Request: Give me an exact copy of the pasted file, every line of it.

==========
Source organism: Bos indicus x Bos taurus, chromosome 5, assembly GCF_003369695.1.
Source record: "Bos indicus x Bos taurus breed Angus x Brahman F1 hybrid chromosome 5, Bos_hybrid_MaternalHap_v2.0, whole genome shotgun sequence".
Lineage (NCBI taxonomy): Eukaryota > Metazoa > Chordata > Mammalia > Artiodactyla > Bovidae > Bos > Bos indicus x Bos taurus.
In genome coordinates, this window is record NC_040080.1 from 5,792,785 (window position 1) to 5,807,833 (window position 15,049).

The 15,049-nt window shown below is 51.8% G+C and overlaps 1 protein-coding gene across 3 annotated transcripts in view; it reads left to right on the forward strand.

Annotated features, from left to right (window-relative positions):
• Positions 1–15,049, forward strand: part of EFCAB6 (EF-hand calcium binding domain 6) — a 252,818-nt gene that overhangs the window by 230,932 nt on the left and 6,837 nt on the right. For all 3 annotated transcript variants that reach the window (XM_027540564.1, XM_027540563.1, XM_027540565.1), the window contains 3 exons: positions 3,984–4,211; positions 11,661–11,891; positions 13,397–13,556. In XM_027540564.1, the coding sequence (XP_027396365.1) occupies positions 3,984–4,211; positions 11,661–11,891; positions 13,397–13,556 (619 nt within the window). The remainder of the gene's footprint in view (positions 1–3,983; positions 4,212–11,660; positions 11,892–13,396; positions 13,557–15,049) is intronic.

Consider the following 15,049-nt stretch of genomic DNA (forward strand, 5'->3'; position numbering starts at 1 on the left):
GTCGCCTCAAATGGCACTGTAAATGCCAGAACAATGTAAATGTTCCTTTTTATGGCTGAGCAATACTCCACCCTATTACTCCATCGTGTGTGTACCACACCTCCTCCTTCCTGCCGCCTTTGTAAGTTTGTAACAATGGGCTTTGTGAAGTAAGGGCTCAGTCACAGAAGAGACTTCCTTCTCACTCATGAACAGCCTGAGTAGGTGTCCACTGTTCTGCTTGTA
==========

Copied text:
Source organism: Bos indicus x Bos taurus, chromosome 5, assembly GCF_003369695.1.
Source record: "Bos indicus x Bos taurus breed Angus x Brahman F1 hybrid chromosome 5, Bos_hybrid_MaternalHap_v2.0, whole genome shotgun sequence".
Lineage (NCBI taxonomy): Eukaryota > Metazoa > Chordata > Mammalia > Artiodactyla > Bovidae > Bos > Bos indicus x Bos taurus.
In genome coordinates, this window is record NC_040080.1 from 5,792,785 (window position 1) to 5,807,833 (window position 15,049).

The 15,049-nt window shown below is 51.8% G+C and overlaps 1 protein-coding gene across 3 annotated transcripts in view; it reads left to right on the forward strand.

Annotated features, from left to right (window-relative positions):
• Positions 1–15,049, forward strand: part of EFCAB6 (EF-hand calcium binding domain 6) — a 252,818-nt gene that overhangs the window by 230,932 nt on the left and 6,837 nt on the right. For all 3 annotated transcript variants that reach the window (XM_027540564.1, XM_027540563.1, XM_027540565.1), the window contains 3 exons: positions 3,984–4,211; positions 11,661–11,891; positions 13,397–13,556. In XM_027540564.1, the coding sequence (XP_027396365.1) occupies positions 3,984–4,211; positions 11,661–11,891; positions 13,397–13,556 (619 nt within the window). The remainder of the gene's footprint in view (positions 1–3,983; positions 4,212–11,660; positions 11,892–13,396; positions 13,557–15,049) is intronic.

Consider the following 15,049-nt stretch of genomic DNA (forward strand, 5'->3'; position numbering starts at 1 on the left):
GTCGCCTCAAATGGCACTGTAAATGCCAGAACAATGTAAATGTTCCTTTTTATGGCTGAGCAATACTCCACCCTATTACTCCATCGTGTGTGTACCACACCTCCTCCTTCCTGCCGCCTTTGTAAGTTTGTAACAATGGGCTTTGTGAAGTAAGGGCTCAGTCACAGAAGAGACTTCCTTCTCACTCATGAACAGCCTGAGTAGGTGTCCACTGTTCTGCTTGTA